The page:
Speaking of deployments, I generally try to keep it simple but also with a close eye on the wallet. Because of that, I am more than happy with AWS or another cloud provider, but also constantly peeking at the loads and do we get the value of what we are paying for. Often enough the pattern of use is not constantly erratic, but rather has a firm baseline which could be migrated away from the cloud and into bare metal boxes. That is another part where this approach strongly triumphs over the common Docker and CircleCI setup, where you are very much tied in to use cloud providers and getting out is expensive. Here to embrace bare-metal hosting all you need is a help of some container-based self-hosting software, my personal preference is with Proxmox and LXC. Following that all you must write are ansible scripts to manage hardware of Proxmox, similar way as you do for Amazon EC2 (ansible supports both greatly) and you are good to go. One does not exclude another, quite the opposite, as they can live in great synergy and cut your costs dramatically (the heavier your base load, the bigger the savings) while providing production-grade resiliency.

          See more
          Patrick Sun
          Software Engineer at Stitch Fix · | 11 upvotes · 505.1K views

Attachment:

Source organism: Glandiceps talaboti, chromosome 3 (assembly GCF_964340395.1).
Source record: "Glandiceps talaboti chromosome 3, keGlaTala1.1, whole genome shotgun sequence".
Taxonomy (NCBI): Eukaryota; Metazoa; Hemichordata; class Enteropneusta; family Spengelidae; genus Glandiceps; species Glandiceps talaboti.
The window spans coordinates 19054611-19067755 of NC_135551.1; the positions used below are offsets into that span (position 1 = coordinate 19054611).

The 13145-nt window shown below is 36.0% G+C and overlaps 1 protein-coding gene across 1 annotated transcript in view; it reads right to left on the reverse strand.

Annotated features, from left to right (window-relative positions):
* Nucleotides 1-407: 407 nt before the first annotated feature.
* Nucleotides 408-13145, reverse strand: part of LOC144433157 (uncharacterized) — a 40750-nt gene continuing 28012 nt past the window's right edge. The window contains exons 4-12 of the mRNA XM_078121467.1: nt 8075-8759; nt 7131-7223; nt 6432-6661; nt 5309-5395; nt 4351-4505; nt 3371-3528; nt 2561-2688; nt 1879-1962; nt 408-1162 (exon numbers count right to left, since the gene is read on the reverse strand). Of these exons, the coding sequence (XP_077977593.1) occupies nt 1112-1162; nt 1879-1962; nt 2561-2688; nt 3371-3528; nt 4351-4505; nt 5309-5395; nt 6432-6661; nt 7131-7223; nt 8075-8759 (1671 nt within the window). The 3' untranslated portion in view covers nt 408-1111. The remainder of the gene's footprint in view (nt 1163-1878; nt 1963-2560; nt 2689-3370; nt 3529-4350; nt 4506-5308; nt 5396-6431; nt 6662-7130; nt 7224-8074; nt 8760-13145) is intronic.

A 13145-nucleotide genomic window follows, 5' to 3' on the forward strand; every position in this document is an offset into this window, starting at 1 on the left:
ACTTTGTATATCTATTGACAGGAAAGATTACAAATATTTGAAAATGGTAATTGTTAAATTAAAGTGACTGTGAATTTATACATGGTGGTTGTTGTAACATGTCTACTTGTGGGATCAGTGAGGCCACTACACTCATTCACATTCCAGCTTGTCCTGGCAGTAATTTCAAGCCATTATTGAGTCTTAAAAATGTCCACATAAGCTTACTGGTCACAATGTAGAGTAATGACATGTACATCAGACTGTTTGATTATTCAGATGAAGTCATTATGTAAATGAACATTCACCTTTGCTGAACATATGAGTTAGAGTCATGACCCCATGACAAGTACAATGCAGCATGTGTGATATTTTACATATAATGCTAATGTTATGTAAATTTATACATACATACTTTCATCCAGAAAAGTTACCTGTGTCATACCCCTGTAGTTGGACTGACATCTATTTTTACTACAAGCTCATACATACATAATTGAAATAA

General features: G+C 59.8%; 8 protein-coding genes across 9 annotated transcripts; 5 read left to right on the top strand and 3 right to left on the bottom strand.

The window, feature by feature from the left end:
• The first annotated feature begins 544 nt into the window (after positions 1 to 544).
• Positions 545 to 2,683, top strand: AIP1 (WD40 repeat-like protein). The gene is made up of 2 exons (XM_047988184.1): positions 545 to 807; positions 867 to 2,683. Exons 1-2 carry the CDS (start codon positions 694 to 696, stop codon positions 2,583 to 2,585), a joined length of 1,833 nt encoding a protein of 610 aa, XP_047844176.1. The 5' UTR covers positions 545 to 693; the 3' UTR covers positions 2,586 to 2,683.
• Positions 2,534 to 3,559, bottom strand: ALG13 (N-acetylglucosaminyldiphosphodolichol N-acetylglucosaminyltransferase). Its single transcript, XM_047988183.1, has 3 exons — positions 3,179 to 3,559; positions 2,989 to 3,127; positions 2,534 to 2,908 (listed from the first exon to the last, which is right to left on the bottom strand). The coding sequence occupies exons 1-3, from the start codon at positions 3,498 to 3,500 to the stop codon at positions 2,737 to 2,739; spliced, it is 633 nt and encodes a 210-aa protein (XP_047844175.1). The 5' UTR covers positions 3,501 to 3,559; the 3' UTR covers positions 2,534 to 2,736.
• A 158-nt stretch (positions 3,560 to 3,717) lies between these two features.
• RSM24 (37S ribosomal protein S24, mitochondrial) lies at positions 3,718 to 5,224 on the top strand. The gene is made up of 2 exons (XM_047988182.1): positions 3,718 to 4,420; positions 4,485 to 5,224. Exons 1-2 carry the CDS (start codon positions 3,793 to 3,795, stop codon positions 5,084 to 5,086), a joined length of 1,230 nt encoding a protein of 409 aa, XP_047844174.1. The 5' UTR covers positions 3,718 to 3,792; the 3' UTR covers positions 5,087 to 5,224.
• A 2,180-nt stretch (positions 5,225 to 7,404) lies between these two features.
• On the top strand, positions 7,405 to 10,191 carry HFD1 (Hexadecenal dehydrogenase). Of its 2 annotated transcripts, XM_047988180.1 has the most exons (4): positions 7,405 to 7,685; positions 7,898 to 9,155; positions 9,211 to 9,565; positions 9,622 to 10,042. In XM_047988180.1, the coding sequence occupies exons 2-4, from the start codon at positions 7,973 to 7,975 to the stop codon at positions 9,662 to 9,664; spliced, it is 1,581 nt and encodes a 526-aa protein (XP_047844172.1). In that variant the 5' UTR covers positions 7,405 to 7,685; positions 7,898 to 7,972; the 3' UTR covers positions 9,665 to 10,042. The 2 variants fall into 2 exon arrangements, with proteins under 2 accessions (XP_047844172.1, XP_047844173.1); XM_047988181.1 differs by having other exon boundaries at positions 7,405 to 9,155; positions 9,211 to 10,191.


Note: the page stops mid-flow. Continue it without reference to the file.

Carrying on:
Elasticsearch's built-in visualization tool, Kibana, is robust and the appropriate tool in many cases. However, it is geared specifically towards log exploration and time-series data, and we felt that its steep learning curve would impede adoption rate among data scientists accustomed to writing SQL. The solution was to create something that would replicate some of Kibana's essential functionality while hiding Elasticsearch's complexity behind SQL-esque labels and terminology ("table" instead of "index", "group by" instead of "sub-aggregation") in the UI.

          Elasticsearch's API is really well-suited for aggregating time-series data, indexing arbitrary data without defining a schema, and creating dashboards. For the purpose of a data exploration backend, Elasticsearch fits the bill really well. Users can send an HTTP request with aggregations and sub-aggregations to an index with millions of documents and get a response within seconds, thus allowing them to rapidly iterate through their data.

          See more
          Grafana logo

          Grafana

          12.8K
          10.1K
          402
          Open source Graphite & InfluxDB Dashboard and Graph Editor
          12.8K
          10.1K
          + 1
          402
          PROS OF GRAFANA
          • 84
            Beautiful
          • 67
            Graphs are interactive
          • 57
            Free
          • 56
            Easy
          • 33
            Nicer than the Graphite web interface
          • 24
            Many integrations
          • 17
            Can build dashboards
          • 10
            Easy to specify time window
          • 9
            Dashboards contain number tiles
          • 8
            Can collaborate on dashboards
          • 5
            Open Source
          • 5
            Click and drag to zoom in
          • 5
            Integration with InfluxDB
          • 4
            Authentification and users management
          • 4
            Threshold limits in graphs
          • 3
            It is open to cloud watch and many database